Glimpse history through old images of March, Cambridgeshire, England.
Railway Freight (1931)
At March’s railways sidings in the 1930s, thousands of wagons and their merchandise were shuffled and sorted into trains for the next stage of their freight journey.
See How They Run! “A-Shunting We Will Go!” (1931) – British Pathé on YouTube
Extract from “The Church Builder“
Published in 1874
Pages 140 – 143
St. Wendreda, March, Cambridgeshire.
UNTIL recently the town of March, with a population now of nearly 6000, and an extent of
19,141 acres, was a Hamlet of the Parish of
Doddington, a neighbouring village ; but as
early as the time of Pope Clement VI., in
consequence of the great distance from the parish church, and of
the floods which often rendered the roads impassable, provision
was made for the spiritual wants of the hamlet by the building
of a church or chapel dedicated to St. Wendreda.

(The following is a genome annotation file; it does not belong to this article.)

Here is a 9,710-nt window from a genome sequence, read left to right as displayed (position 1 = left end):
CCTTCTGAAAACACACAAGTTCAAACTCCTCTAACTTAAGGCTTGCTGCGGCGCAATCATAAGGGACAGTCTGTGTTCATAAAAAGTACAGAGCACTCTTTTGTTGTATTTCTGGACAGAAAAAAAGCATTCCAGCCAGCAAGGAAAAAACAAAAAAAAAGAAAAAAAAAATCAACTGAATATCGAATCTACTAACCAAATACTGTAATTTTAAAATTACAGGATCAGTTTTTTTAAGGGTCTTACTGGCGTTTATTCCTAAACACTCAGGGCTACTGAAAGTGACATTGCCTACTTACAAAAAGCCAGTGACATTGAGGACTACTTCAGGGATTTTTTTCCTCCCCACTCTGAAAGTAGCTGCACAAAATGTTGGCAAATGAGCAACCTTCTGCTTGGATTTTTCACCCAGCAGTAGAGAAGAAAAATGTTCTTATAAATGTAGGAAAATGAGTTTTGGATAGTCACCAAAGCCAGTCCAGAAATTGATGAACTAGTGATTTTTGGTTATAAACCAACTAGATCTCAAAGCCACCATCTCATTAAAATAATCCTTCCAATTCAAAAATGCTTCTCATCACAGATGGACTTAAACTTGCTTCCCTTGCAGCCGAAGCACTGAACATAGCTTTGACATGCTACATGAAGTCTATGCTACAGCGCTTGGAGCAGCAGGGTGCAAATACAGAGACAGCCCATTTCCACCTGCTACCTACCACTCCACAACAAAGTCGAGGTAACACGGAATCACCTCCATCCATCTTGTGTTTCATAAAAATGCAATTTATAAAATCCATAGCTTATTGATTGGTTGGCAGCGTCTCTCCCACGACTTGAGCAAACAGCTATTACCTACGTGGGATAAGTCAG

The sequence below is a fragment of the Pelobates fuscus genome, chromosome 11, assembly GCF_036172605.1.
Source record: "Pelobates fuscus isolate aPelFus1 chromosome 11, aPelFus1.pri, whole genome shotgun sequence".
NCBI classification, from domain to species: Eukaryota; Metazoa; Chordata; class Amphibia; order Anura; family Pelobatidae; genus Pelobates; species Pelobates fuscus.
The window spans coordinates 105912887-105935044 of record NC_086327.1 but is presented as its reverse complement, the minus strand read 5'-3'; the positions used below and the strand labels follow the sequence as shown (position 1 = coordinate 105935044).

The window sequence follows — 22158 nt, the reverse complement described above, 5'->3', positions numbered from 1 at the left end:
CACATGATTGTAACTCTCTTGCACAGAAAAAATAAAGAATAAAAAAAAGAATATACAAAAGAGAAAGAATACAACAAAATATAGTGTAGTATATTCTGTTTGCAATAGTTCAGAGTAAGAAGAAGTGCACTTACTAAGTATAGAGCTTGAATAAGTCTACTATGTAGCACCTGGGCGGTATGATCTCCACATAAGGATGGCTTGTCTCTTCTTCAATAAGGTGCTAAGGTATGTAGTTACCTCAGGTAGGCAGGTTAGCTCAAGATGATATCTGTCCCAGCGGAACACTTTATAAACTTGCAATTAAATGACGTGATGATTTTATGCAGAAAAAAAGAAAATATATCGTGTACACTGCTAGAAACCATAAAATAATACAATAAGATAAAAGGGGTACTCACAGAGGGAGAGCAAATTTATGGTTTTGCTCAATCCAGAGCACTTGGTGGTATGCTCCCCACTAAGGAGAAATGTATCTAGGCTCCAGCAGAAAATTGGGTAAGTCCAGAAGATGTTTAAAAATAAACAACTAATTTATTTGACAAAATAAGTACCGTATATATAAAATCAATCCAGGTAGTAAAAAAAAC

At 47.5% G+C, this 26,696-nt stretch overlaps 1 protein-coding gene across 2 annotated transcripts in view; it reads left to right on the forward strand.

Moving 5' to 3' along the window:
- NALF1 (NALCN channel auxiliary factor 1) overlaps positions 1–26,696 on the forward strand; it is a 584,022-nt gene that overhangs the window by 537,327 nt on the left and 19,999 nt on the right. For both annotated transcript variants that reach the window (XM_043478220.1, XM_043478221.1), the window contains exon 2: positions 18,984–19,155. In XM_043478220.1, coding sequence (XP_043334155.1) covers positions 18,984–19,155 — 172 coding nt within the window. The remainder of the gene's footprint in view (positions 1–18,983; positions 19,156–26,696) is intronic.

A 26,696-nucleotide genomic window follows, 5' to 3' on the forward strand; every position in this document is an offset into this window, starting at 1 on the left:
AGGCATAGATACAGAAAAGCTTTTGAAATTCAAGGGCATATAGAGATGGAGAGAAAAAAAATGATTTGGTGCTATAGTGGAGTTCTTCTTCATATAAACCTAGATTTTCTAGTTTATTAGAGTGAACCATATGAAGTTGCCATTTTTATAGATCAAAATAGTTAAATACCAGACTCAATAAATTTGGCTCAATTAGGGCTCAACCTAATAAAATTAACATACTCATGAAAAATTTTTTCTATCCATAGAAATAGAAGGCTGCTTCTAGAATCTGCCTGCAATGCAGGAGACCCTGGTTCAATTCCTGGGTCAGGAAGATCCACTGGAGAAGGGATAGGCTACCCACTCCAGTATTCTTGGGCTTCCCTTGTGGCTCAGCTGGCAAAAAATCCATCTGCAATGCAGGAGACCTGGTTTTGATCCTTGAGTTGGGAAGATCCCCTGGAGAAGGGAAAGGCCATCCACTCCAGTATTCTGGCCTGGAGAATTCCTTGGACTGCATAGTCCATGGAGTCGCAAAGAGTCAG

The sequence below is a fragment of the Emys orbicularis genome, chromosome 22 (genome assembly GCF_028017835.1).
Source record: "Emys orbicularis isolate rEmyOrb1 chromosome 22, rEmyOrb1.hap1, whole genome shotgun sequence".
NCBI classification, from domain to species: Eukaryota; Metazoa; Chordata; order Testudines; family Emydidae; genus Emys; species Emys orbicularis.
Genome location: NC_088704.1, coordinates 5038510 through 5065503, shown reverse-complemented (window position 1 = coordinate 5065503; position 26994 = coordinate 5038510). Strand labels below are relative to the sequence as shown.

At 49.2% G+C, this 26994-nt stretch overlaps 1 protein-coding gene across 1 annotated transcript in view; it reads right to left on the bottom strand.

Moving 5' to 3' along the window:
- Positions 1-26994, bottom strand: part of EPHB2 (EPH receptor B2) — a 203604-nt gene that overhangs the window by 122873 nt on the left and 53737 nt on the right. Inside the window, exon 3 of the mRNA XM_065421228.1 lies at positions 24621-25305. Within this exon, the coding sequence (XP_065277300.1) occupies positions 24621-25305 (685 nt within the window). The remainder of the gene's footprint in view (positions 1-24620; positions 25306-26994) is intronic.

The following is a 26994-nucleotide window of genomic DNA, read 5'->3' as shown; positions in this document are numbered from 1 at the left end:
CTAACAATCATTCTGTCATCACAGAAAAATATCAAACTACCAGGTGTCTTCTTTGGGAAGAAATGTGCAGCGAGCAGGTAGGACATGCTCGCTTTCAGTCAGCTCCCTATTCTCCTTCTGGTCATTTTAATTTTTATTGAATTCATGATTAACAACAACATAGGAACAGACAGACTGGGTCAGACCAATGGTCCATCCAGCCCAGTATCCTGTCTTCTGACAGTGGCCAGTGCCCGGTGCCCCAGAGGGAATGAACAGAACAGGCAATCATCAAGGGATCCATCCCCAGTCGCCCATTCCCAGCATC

Bull, by which he gave permission for the chapel to be built, is
mentioned in an old inventory of the contents of the parish
chest, but is not now to be found. The facts, however, are
recited in an Indulgence granted by Cardinal Wolsey, which is
still preserved at March. In Watson’s” History of Wisbech”
mention is made of this church or chapel as” a noble and
beautiful structure dedicated to St. Wendreda, and built about
the year 1343, as is shown by a grant of Indulgence still
preserved amongst the archives of the parish, to all who
should frequent this chapel or have any other affairs relating
to the same, dated at Avignon, Aug. 14, 1343, in second year of
Clement VI., during the time of Simon Montacute, Bishop
The dedication is a very uncommon one. St. Wendreda was
probably a local saint of considerable celebrity, as Dugdale
mentions that,” by Abbot Elsin or Elsi, appointed by King
Ethelred, the body of St. Wendreda was translated to the
church at Ely ; it was brought from the village of March, and
was enclosed in a shrine of gold.”
The Chapel was served by the rector and curates of
Doddington, to whom the cure of souls belonged. In 1847
an Act of Parliament was obtained for the division of the
Parish and Rectory of Doddington into three separate and